Now let's look at crossbows. An important thing to remember about the crossbow is that while many of them had impressive draw weights of 1000 pounds or so, the distance across which they applied that force to the bolt was much shorter than a bow, so the transfer of energy wasn't nearly as efficient. They applied greater acceleration, but over less distance (and therefore time). I found one test of a powerful crossbow that provided both bolt mass and fps. It was a 780 pound draw arbalest, firing a 4.5 ounce bolt at 159fps. this comes out to an initial energy of 150 joules. Again, this is far weaker than the arquebus. Even if we give a more powerful crossbow very generous numbers (I chose a 6 ounce bolt at 200 fps), we still only get 317 joules, which is less than a third of the lower estimate for the arquebus.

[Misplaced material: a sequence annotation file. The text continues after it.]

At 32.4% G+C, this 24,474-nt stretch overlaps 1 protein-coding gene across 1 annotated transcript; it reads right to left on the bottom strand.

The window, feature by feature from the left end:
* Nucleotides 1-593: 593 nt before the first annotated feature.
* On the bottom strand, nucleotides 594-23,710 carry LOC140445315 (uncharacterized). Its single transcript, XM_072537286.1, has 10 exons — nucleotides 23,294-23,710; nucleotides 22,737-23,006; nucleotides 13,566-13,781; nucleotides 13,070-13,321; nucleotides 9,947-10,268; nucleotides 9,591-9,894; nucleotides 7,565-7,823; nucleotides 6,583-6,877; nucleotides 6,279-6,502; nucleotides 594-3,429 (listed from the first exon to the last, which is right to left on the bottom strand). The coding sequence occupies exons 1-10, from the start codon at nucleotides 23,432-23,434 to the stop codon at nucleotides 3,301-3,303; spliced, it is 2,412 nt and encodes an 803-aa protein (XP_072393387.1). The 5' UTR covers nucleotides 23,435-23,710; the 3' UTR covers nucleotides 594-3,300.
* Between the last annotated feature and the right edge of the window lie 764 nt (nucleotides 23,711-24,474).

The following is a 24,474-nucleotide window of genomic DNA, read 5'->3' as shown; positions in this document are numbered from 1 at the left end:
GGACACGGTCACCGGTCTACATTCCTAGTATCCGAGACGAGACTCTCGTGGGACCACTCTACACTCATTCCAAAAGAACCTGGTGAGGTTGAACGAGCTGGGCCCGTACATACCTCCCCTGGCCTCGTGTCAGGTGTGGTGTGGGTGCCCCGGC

Regarding accuracy: It is difficult to find reliable accuracy data for medieval bows and crossbows. However, there are a few points of info that will help us get a crude idea. According to a couple of bowhunting sites I looked at, hitting a deer at 100 yards with a modern crossbow (far superior in terms of accuracy) is considered a shot only for very talented crossbow hunters. This is not actually that bad when compared with an arquebus, and when firing at a mass of men the point becomes moot. An important fact to consider is that the slower your projectile is traveling, the higher angle it has to be fired at in order to prevent it from hitting the ground. Projectiles fall towards the ground at the same rate no matter how fast they're traveling horizontally. If you fired the crossbow I mentioned above, from eye level (~5'6" for a 5'11" person) at an enemy's head 100 yards away, but you didn't elevate it at all, the bolt would strike the ground less than halfway to the target. (This is disregarding air resistance, which would make it fall even faster, but is hard to calculate) The longbow fired in the same situation would go slightly farther, but still fall pathetically short. The lower range arquebus shot fired in the same circumstances would still be about three feet from the ground, and impact the poor sod in his dangly bits if it flew true. Also, increased velocity makes it easier to hit a moving target, since the target won't have as much time to get out of the way. (Projectile drop calculations from http://hyperphysics....e/grav.html#bul) Let's look at the specific angles you would need to shoot to hit a person's head with these three weapons. To make that shot with the crossbow, you must elevate to 11.2 degrees. With the longbow, it's 8.2 degree. With the low end arquebus, it's only .65 degrees. (calculations from the section titled "angle of launch" at http://hyperphysics....traj.html#tra16) Greater projectile velocity = a much flatter trajectory = a much easier shot. Also, a steeper angle of shot means the projectile will spend much more of its flight above the height of your enemy, giving you less wiggle room in estimating the range. Basically, the steeper the angle, the less you can afford to be wrong by. Also, when the angle gets really steep, people become smaller targets. A projectile traveling fairly flat has a much larger target to hit than a projectile plunging downwards, because people are much taller than they are wide.